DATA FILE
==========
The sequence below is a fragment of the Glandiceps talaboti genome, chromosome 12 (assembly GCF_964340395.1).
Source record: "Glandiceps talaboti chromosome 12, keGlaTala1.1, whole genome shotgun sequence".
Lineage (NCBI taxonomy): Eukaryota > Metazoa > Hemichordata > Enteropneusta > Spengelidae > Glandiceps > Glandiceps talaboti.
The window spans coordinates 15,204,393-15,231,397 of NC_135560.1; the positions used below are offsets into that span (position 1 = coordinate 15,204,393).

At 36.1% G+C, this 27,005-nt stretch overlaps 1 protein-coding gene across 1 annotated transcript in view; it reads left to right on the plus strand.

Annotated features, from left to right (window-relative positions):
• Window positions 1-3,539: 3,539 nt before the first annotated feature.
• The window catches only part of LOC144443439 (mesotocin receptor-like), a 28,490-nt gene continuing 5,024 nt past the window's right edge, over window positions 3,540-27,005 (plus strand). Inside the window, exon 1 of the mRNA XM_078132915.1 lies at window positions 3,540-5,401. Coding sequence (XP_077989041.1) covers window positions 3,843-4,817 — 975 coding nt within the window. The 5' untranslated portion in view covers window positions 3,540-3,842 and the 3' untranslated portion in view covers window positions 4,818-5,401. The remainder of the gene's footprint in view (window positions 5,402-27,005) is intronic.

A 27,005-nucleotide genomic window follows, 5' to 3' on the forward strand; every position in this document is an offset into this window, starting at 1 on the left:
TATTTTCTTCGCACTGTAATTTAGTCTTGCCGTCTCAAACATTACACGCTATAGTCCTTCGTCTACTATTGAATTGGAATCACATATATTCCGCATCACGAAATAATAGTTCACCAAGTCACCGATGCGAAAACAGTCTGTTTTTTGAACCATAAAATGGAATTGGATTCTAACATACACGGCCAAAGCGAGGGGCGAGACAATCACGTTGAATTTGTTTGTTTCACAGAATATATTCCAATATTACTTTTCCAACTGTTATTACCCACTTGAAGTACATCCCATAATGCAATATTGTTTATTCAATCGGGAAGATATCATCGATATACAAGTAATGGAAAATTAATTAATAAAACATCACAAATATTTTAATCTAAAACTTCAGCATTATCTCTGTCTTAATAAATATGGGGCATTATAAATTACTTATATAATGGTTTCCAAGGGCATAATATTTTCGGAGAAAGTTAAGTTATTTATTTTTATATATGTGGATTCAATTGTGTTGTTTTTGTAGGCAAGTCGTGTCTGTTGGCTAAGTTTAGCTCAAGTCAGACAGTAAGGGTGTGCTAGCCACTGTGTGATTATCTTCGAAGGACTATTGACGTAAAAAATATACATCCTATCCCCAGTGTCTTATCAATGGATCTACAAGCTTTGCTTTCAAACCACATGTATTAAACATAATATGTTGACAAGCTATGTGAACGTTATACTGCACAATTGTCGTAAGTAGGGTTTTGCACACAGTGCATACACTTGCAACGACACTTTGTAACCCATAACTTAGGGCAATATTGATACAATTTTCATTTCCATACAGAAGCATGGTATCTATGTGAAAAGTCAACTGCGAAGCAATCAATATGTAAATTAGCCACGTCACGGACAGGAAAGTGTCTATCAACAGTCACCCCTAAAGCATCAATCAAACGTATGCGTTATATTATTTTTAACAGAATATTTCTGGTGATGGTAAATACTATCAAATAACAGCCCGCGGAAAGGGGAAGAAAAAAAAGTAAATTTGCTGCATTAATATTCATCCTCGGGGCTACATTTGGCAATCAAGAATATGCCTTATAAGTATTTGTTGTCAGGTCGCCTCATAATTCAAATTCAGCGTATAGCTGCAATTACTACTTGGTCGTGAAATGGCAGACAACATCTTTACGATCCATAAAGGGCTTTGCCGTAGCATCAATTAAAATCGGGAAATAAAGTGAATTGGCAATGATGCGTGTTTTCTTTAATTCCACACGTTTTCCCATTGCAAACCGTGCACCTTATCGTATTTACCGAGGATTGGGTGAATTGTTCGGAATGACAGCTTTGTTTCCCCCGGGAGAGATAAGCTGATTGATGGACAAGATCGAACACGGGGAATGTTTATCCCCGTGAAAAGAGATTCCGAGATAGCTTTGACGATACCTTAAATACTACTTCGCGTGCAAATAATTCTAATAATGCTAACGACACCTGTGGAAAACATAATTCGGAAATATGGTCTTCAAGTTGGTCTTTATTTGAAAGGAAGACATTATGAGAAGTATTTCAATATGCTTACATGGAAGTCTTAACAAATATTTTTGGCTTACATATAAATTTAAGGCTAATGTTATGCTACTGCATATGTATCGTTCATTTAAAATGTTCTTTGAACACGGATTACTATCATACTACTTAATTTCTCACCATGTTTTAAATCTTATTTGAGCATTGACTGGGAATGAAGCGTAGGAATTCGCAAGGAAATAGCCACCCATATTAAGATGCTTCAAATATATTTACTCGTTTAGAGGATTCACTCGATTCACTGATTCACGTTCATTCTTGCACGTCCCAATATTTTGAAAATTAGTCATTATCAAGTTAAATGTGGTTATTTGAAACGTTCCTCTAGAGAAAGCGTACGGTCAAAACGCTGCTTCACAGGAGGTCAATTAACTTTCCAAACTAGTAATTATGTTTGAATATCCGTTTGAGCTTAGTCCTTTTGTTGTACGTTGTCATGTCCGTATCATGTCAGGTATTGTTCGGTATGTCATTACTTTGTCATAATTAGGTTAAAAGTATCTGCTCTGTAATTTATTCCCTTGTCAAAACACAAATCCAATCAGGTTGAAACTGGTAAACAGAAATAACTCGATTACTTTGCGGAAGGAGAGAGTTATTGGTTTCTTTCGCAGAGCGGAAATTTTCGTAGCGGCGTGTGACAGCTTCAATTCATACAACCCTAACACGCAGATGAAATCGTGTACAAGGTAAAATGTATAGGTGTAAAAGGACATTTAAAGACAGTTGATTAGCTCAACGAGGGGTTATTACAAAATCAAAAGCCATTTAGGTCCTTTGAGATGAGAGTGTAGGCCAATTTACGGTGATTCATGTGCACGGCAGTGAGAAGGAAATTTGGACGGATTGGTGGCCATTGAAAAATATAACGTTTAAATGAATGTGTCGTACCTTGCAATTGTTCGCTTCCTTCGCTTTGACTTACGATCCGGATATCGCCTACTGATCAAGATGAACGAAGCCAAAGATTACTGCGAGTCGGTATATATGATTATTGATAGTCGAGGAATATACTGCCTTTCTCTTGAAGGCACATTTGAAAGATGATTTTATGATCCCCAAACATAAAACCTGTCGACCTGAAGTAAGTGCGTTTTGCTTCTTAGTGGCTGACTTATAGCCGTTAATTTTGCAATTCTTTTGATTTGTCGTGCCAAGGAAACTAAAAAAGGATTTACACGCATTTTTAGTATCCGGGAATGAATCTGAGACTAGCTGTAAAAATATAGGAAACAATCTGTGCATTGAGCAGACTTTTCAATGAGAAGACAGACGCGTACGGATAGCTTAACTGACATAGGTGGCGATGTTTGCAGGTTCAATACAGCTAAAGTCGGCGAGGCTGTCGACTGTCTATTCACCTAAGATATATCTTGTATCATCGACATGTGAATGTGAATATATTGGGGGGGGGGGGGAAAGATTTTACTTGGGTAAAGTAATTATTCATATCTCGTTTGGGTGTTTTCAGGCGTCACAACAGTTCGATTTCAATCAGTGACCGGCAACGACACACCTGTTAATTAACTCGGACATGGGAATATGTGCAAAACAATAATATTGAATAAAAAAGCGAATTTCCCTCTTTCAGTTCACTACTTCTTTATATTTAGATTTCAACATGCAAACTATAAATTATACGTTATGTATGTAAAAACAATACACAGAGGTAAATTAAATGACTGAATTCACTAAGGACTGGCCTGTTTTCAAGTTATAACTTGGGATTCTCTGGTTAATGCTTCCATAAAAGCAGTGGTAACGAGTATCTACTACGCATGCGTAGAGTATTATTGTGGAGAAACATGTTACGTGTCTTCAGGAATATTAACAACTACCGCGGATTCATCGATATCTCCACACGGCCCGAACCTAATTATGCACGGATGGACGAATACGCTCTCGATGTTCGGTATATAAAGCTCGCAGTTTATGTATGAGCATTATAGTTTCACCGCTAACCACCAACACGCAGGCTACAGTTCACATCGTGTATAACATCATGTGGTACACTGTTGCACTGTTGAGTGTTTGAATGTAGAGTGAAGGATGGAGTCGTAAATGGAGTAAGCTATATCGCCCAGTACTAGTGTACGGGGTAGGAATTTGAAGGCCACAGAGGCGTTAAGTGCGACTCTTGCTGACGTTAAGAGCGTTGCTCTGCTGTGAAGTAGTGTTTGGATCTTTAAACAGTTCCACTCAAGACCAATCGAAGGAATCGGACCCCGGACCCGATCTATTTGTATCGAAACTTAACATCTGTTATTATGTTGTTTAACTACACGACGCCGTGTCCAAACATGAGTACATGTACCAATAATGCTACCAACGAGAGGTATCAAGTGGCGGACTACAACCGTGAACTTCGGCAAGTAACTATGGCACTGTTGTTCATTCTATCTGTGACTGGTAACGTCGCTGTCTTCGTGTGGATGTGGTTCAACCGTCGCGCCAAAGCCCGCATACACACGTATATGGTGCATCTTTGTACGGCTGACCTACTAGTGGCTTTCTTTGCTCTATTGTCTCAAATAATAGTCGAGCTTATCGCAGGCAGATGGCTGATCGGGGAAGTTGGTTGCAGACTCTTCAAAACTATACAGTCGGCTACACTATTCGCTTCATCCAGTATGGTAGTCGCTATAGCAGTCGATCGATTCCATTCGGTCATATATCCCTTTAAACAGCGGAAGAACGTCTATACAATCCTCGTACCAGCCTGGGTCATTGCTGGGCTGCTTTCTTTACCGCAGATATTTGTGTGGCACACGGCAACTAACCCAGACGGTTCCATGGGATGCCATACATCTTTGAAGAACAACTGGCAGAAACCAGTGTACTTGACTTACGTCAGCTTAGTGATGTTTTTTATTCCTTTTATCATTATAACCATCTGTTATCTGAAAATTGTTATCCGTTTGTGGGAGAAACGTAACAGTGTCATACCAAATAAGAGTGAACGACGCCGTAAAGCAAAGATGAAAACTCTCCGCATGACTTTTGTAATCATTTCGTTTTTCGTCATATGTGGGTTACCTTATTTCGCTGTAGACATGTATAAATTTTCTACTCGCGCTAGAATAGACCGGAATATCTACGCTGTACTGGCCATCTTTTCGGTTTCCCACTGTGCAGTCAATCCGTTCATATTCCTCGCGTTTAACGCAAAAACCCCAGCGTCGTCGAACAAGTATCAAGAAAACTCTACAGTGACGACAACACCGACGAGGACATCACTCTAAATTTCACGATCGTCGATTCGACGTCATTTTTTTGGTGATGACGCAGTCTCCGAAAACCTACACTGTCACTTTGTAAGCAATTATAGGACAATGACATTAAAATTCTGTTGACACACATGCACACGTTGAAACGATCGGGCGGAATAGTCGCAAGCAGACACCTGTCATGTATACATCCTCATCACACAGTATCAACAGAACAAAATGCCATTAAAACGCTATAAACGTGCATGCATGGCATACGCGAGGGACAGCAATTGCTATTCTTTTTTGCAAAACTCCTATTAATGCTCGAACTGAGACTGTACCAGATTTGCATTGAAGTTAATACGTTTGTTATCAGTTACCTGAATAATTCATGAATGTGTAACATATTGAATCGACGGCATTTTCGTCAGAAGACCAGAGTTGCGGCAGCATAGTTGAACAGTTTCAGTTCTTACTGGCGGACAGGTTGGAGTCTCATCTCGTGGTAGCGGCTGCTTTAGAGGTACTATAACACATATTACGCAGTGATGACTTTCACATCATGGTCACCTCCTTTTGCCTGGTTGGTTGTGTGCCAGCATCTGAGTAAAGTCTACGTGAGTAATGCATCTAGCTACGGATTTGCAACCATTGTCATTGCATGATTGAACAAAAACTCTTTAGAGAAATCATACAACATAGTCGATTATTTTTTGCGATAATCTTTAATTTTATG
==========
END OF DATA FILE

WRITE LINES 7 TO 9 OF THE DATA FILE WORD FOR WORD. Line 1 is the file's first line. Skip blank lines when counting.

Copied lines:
• Window positions 1-3,539: 3,539 nt before the first annotated feature.
• The window catches only part of LOC144443439 (mesotocin receptor-like), a 28,490-nt gene continuing 5,024 nt past the window's right edge, over window positions 3,540-27,005 (plus strand). Inside the window, exon 1 of the mRNA XM_078132915.1 lies at window positions 3,540-5,401. Coding sequence (XP_077989041.1) covers window positions 3,843-4,817 — 975 coding nt within the window. The 5' untranslated portion in view covers window positions 3,540-3,842 and the 3' untranslated portion in view covers window positions 4,818-5,401. The remainder of the gene's footprint in view (window positions 5,402-27,005) is intronic.

A 27,005-nucleotide genomic window follows, 5' to 3' on the forward strand; every position in this document is an offset into this window, starting at 1 on the left: